The cause of the sell-off is a growing concern that the Federal Reserve might be behind the curve and need to raise interest rates faster than they have indicated. This view has been supported by data from the US which suggests that wages are rising which in turn will generate inflation.
The markets had already been slow in fully factoring in the impact of the US Federal Reserve’s plans to withdraw quantitative easing and raise interest rates so has had to adjust to reflect both the current plans and the potential for rates to rise even faster.
This has led to a rapid change in sentiment. Where investors were looking at the positives of Trump’s tax cuts and were reassured by the feds take it slow policy, both are now causing some concern. The tax cuts could end up causing the US economy to overheat if it’s already at full capacity.
Outlook for markets
Stockmarkets had got ahead of themselves following the announcement of the tax reforms in the US and there is no doubt after 18 months of low volatility, a sell-off was overdue.
However the economic outlook is still positive. The tax reforms in the US are supportive of corporate profitability, and earnings are still expected to grow in 2018 which supports market valuations. The tax reforms will have some inflationary impact but, outside of the UK, inflation has remained fairly muted.
Companies are beginning to boost capital expenditure (CAPEX) which should help improve productivity and feed through to further growth. The US economy can grow further through improvements in productivity without the need to increase jobs or to raise wages.
Globally the outlook remains positive with synchronised global growth continuing to be supported by loose monetary policy from Central banks.
Three investment ideas to protect your portfolio
JPM Global Macro Opportunities fund - The team believe that global macro trends are the main drivers of returns for asset classes and they look to identify and exploit these with the aim of delivering positive returns in all conditions and a priority on capital preservation. Current themes include Japanese economic recovery, global political divergence and China in transition. The fund will invest in cash, equities and bonds and will use derivatives extensively to go short (Sell) a sector.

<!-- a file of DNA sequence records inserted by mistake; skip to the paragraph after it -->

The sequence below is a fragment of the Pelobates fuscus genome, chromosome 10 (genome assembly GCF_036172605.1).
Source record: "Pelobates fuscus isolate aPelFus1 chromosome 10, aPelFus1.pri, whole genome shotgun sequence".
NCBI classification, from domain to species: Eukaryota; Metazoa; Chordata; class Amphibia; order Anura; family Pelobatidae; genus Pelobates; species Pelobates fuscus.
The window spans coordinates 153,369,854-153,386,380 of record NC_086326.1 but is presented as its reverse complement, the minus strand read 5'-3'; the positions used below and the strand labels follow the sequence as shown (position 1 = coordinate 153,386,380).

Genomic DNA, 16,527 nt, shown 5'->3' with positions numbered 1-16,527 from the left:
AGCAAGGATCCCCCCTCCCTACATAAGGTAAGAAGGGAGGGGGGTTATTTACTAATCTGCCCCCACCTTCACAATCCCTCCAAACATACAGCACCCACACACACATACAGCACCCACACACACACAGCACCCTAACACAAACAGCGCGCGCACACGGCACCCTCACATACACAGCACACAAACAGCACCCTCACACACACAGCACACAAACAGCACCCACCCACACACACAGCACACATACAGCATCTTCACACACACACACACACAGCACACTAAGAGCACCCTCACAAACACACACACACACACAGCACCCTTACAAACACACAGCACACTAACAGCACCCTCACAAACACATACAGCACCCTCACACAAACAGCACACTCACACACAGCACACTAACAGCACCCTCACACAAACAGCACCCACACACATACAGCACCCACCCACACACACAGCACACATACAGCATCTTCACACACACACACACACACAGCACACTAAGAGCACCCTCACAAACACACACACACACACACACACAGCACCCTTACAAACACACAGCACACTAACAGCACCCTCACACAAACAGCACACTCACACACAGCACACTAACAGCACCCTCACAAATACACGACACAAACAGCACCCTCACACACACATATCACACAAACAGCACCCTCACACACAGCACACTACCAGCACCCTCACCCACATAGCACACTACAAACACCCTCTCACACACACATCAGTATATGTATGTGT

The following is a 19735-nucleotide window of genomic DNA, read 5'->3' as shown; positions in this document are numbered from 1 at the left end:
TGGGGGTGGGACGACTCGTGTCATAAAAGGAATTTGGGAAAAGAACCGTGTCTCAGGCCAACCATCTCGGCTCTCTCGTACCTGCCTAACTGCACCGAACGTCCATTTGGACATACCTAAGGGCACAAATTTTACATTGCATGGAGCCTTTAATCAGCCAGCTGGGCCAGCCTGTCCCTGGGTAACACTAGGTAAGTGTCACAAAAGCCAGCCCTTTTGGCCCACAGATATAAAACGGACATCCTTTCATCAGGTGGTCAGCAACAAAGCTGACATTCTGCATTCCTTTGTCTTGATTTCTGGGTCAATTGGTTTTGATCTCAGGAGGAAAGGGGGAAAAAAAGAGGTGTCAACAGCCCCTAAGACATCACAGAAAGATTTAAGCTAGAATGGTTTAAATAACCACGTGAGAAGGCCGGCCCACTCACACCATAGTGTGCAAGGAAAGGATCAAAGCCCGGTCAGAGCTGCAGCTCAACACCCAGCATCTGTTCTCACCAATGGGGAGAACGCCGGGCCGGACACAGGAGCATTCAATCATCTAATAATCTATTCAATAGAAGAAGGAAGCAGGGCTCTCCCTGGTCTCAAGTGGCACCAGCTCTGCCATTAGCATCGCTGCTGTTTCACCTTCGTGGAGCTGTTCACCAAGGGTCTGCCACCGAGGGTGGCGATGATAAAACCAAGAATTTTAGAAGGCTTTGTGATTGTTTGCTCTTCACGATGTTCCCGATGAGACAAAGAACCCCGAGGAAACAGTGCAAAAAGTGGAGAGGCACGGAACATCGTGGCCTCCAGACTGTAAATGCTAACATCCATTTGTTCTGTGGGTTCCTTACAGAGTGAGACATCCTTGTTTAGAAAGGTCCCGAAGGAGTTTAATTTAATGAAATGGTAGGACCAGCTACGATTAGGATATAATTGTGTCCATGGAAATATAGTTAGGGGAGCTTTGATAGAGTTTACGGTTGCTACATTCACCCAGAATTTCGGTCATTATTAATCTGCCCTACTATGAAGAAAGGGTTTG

Old Mutual Global Equity Absolute Return fund - This is a systematically run fund using in-house quantitative tools. The system is constantly monitored with adjustments and improvements made regularly. The team believes that markets are not fully efficient and that stock prices often diverge from their fundamental value due to investors’ behavioural biases and style drifts. The investment process behind the fund’s strategy seeks to exploit these biases in a dynamic and efficient way, resulting in outperformance driven principally by bottom-up stock selection. This is a stable and repeatable process.
Blackrock Gold & General - The manager focuses on investing in a risk controlled manner with a preference for mid and smaller companies with high earnings growth. This fund is likely to continue to suffer whilst the industry continues to reform. However, the manager is experienced and well resourced, and through their rigorous analysis they are well positioned to benefit from any uplift in the sector.
Investors need to keep perspective - markets don’t go up in a straight line and falls of 5 per cent to 10 per cent are not as uncommon as the last 18 months may have led some to believe. Focus on your own goals and not the short term performance of markets, a sell-off of this magnitude was long overdue. Use the opportunity to ensure you have a diversified portfolio which is well positioned to protect against the volatility of markets.
Adrian Lowcock is investment director at Architas.
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